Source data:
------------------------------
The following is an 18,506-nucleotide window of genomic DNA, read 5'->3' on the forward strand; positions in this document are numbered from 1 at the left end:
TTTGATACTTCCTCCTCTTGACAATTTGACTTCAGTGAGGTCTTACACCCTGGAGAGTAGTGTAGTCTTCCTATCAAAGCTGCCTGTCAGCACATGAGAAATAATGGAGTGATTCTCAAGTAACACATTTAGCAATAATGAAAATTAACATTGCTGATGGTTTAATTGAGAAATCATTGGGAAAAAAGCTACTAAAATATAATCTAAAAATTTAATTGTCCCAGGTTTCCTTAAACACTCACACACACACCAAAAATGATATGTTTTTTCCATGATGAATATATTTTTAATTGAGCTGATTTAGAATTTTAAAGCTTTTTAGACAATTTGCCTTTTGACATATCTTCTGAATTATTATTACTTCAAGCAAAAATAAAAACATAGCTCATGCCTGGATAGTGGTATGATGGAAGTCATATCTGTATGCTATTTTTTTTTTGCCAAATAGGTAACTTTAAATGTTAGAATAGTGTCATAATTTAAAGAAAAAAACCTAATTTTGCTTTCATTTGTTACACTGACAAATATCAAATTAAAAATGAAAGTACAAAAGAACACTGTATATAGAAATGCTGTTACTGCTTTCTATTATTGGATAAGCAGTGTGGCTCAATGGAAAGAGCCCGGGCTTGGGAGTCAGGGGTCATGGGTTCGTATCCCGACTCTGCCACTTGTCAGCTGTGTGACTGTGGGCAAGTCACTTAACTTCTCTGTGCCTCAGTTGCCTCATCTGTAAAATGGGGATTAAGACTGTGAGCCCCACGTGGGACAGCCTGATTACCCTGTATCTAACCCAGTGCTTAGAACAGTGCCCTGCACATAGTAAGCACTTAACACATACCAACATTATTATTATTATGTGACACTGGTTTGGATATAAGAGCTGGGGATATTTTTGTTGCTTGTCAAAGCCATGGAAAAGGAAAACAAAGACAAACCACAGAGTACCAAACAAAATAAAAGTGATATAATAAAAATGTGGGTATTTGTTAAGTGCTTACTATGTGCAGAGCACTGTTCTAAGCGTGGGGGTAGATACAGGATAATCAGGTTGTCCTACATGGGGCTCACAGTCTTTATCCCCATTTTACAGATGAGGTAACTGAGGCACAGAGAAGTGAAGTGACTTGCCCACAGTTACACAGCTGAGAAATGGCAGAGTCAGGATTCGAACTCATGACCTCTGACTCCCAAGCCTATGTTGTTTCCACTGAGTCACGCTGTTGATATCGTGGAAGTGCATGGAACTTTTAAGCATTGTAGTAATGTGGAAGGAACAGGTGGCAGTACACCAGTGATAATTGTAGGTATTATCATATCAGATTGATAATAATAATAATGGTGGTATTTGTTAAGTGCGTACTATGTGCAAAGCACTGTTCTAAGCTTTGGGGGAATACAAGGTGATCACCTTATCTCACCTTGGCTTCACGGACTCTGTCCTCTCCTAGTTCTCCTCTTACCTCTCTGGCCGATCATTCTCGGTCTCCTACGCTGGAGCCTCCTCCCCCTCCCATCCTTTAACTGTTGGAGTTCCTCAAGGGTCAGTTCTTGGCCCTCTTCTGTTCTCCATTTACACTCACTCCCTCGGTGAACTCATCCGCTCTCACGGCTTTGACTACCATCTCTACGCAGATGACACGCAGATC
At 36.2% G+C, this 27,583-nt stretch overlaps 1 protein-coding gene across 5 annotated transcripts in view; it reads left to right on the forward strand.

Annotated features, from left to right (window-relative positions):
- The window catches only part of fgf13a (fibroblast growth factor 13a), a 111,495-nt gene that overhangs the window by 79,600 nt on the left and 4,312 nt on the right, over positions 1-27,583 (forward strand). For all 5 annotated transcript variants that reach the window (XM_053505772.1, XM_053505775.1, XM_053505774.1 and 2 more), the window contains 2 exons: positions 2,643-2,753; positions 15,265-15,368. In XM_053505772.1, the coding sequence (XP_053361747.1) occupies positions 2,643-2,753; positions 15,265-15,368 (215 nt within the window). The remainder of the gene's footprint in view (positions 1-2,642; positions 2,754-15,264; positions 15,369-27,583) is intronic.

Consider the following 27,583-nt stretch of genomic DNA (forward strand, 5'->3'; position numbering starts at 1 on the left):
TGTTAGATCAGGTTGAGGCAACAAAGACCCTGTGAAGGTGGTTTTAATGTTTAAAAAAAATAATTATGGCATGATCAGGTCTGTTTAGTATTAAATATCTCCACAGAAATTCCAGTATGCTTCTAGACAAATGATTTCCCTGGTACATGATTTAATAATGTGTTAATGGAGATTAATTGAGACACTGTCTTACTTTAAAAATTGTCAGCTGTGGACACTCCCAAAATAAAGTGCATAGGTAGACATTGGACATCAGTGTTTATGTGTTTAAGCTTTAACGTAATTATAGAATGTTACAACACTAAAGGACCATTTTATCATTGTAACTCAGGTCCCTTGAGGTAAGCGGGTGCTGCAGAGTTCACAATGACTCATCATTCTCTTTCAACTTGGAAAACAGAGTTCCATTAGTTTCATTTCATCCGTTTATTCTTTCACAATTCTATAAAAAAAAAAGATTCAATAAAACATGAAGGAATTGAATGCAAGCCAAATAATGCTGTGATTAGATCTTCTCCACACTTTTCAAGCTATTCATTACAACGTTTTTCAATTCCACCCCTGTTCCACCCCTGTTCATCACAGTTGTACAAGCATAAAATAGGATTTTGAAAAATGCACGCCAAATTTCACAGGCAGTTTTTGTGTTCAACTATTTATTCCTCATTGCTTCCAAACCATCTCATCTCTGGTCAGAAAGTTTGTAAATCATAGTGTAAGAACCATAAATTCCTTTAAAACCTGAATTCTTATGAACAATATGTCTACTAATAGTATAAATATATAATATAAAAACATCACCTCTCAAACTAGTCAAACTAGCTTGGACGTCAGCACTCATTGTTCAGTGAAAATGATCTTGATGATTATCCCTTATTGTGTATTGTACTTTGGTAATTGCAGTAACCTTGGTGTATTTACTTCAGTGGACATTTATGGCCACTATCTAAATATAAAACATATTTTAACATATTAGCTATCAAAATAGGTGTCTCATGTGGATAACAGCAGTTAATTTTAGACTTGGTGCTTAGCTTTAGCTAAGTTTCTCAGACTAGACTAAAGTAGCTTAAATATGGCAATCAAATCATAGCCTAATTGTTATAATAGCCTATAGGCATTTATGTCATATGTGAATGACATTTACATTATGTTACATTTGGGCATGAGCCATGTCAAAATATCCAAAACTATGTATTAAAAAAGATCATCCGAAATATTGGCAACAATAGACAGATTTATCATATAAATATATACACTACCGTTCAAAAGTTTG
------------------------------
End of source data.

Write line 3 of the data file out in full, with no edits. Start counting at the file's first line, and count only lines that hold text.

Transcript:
At 36.2% G+C, this 27,583-nt stretch overlaps 1 protein-coding gene across 5 annotated transcripts in view; it reads left to right on the forward strand.